Rand Paul: Can the Government Force Vaccines ‘Not Effective Against the Current Strain?’

Sen. Rand Paul, R-Ky., speaks during a Senate Committee on Homeland Security and Governmental Affairs and Senate Committee on Rules and Administration joint hearing Wednesday, March 3, 2021, examining the January 6, attack on the U.S. Capitol in Washington. (Greg Nash/Pool via AP)
Greg Nash/Pool via AP

Sen. Rand Paul (R-KY), an outspoken critic of the Biden administration’s handling of the Chinese coronavirus pandemic, asked on Monday if the government can mandate a vaccine that is not even effective against the current strain of the virus.

“Can government mandate you take a vaccine that is not effective against the current strain?” Paul asked on Twitter, linking to an opinion piece in the Wall Street Journal, which asserts that it would be “irrational, legally indefensible and contrary to the public interest for government to mandate vaccines absent any evidence that the vaccines are effective in stopping the spread of the pathogen they target” and concludes that is “exactly what’s happening here”:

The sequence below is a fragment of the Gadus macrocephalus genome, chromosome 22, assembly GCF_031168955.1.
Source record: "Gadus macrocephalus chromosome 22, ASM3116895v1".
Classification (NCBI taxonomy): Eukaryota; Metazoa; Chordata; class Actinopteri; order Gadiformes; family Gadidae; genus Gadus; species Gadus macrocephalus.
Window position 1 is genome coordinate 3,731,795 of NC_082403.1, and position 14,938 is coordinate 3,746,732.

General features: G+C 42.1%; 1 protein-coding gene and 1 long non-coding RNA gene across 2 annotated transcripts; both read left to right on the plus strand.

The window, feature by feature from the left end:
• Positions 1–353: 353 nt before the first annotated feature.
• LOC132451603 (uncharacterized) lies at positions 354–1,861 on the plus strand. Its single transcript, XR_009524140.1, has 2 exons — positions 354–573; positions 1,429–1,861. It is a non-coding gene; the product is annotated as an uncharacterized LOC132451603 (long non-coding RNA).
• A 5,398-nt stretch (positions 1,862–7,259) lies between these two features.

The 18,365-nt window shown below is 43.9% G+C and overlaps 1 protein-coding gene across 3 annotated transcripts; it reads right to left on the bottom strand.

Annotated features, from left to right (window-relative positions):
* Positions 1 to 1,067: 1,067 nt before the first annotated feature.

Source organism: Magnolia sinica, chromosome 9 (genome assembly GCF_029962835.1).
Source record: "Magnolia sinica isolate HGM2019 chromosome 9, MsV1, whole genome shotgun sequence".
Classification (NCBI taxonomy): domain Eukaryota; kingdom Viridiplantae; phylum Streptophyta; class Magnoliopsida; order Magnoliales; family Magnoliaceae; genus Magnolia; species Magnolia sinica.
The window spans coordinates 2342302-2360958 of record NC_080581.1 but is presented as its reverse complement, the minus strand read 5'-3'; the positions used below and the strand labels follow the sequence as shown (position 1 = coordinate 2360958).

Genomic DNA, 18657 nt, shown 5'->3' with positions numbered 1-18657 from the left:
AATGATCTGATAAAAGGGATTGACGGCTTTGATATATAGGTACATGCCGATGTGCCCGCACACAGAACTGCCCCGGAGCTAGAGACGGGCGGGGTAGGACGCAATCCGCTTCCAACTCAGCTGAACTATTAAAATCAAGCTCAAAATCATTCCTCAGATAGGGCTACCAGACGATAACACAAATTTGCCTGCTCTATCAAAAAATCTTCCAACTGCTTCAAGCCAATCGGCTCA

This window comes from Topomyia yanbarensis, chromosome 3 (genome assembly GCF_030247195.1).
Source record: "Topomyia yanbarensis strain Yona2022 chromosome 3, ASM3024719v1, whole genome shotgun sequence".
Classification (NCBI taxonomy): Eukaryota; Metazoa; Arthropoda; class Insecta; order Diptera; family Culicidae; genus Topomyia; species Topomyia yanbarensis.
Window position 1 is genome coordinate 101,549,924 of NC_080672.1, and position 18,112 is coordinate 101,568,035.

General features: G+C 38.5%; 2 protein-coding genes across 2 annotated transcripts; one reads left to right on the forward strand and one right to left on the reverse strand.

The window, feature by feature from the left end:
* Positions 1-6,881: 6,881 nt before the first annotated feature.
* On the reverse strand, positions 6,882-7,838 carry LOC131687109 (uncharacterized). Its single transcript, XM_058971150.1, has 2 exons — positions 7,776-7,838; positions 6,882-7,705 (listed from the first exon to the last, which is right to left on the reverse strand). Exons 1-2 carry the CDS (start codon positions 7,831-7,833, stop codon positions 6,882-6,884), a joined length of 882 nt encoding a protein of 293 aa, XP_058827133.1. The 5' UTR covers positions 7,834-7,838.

Indeed, for months, public health officials have changed their tune on the vaccines, suggesting they prevent hospitalization and severe illness rather than transmission, despite the fact that they did not originally sell the vaccines to the general public that way. Even before they discovered the omicron variant, Centers for Disease Control and Prevention (CDC) Rochelle Walensky admitted in an August interview on CNN that vaccines did not prevent transmission.

When asked in that interview if vaccinated but infected people could pass the virus on to others, she replied, “So, yes, they can with the delta variant. And that was the reason that we changed our guidance last Tuesday. Our vaccines are working exceptionally well. They continue to work well with delta with regard to severe illness and death. They prevent it,” she said.

“But what they can’t do anymore is prevent transmission,” she added:

According to experts, however, “the shots are mainly designed to prevent severe illness, says Louis Mansky, a virus researcher at the University of Minnesota,” the AP reported.

“And the vaccines are still doing their job on that front, particularly for people who’ve gotten boosters,” the outlet added.


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